Bad roads and a broken bridge affect tea distribution

Over 50 lakh kg of tea ready for distribution is stuck at warehouses in Siliguri after bad roads in Bihar and the broken Bailey bridge in Raiganj disrupted traffic in the region.

S.K. Saria, chairman of Siliguri Tea Auction Committee (Stac), said the situation is likely to have a spiralling effect, ultimately hitting the planters and workers at a time when the industry is trying to cope with the twin effects of low production and price.

“About 50 lakh kg tea auctioned off in the past three weekly sales (Sales 33, 34 and 35) is lying idle in the warehouses,” Saria said. “This means about Rs 40 crore is stuck up at a single point of the supply chain.”

Following requests from buyers to defer tomorrow’s auction at Siliguri Tea Auction Centre, the Stac sales advisory committee held a meeting today. “However, we decided not to let the auction be affected for it will hit the sellers hard,” Saria said. “For the sake of the buyers, the seller members have agreed to increase the ‘prompt’ by two days.”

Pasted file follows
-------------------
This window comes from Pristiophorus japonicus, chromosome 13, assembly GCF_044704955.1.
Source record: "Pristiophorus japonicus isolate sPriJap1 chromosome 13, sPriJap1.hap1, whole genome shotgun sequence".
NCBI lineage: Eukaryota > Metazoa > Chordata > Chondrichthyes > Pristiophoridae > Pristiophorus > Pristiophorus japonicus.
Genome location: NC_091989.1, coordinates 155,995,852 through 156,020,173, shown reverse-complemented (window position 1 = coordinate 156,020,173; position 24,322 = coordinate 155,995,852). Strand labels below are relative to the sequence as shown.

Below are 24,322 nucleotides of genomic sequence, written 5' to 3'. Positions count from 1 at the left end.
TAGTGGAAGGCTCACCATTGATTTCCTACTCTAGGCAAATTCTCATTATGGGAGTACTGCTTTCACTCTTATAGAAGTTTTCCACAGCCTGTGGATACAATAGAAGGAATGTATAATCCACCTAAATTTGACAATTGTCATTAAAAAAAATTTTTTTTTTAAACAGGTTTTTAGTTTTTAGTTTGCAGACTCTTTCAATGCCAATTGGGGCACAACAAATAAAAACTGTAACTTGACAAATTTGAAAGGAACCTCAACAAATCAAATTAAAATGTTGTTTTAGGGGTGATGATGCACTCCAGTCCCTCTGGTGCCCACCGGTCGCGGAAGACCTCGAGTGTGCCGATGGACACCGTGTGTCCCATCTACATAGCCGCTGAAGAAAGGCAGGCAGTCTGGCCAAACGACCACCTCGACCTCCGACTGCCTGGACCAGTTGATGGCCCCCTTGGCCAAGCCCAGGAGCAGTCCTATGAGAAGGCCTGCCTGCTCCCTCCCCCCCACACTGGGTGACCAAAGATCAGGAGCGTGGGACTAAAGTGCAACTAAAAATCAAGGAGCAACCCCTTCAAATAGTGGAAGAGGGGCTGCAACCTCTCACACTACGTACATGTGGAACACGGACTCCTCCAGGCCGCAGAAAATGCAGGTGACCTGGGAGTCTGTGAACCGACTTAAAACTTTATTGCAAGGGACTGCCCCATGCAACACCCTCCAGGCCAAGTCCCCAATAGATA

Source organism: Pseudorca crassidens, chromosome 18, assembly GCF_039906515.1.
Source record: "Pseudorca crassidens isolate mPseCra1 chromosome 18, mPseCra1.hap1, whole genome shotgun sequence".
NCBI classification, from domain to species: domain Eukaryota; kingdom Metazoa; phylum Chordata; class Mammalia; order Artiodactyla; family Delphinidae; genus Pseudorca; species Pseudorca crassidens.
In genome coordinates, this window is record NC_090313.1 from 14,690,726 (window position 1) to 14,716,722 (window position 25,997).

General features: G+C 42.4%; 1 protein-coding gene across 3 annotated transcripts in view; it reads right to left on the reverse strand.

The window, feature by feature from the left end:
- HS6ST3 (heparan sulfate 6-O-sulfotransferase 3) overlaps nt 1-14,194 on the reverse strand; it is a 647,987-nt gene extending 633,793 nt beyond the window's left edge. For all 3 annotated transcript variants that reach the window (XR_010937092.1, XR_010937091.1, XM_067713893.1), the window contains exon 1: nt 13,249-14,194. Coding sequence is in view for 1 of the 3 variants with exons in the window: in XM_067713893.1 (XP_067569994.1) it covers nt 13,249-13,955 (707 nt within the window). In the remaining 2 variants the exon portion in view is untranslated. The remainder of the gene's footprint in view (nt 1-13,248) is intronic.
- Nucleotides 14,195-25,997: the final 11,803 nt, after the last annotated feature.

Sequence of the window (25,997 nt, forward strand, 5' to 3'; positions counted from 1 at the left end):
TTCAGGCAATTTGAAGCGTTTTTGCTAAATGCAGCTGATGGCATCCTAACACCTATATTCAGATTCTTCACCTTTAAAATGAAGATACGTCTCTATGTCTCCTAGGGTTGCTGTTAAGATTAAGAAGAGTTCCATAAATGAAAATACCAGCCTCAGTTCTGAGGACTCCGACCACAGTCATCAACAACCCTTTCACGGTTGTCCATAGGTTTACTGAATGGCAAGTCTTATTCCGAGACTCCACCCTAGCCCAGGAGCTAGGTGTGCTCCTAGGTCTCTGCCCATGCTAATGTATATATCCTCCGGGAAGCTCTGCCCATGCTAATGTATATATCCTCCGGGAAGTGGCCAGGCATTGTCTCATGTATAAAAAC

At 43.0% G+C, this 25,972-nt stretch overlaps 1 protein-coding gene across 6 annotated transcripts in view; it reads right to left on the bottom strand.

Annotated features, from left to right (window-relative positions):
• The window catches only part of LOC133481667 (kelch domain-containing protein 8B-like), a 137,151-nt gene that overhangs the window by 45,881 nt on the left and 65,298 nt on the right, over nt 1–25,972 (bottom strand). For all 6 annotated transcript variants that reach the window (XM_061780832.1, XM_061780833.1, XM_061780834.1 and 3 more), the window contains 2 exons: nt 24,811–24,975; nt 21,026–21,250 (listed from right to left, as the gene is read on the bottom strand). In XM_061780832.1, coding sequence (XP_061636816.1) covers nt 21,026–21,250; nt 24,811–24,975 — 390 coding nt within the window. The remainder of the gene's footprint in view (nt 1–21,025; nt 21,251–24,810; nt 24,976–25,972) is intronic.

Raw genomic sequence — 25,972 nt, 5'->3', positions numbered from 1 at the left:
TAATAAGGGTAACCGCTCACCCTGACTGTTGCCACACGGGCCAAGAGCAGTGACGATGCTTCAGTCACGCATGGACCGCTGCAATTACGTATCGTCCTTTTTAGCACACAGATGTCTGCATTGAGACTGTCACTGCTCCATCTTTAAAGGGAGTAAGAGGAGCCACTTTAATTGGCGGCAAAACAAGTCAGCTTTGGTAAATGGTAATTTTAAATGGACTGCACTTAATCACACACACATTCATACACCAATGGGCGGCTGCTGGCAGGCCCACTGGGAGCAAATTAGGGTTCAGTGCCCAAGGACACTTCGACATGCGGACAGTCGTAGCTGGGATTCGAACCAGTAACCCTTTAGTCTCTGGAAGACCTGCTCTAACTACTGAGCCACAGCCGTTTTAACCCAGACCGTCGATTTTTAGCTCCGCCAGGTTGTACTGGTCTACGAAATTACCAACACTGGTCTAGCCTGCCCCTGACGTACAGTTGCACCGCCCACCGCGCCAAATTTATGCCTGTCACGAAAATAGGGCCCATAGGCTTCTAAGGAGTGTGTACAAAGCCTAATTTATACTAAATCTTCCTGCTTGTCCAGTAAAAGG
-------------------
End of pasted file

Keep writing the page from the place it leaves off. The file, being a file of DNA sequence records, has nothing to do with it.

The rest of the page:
Prompt in industry terminology stands for the number of days by which the buyers are supposed to pay for the stocks bought at the auction. According to Stac rules, a “prompt” of 13 working days is granted to a buyer for each sale. “The buyers will now get a respite of two days each for the last three sales as well as tomorrow’s sale.”

Saria said Stac has also decided to submit a memorandum to the government on the situation.

Shankar Agarwal, general secretary of Siliguri Road Transporters’ Association, said tea movement has almost come to a standstill. “Since the last one month, the Bihar floods and bad roads resulting out of it have caused a near total halt of movement of trucks to and from north India through Bihar (mainly the seven-eight km stretch in Naugachia),” he said.

“On an average, 100 truckloads of tea move out of Siliguri daily, but now because of the road disruption not a single vehicle is being dispatched,” Agarwal said.

S.K. Bhattacharya, the secretary of Siliguri Tea Traders’ Association, said the buyers were at a loss. “If the primary buyers are unable to deliver tea to up-country buyers, they will not receive payments. On the other hand, they will have to make the necessary payments to the sellers within the prompt period. However, the relaxation in prompt has brought some relief.”

Source: The Telegraph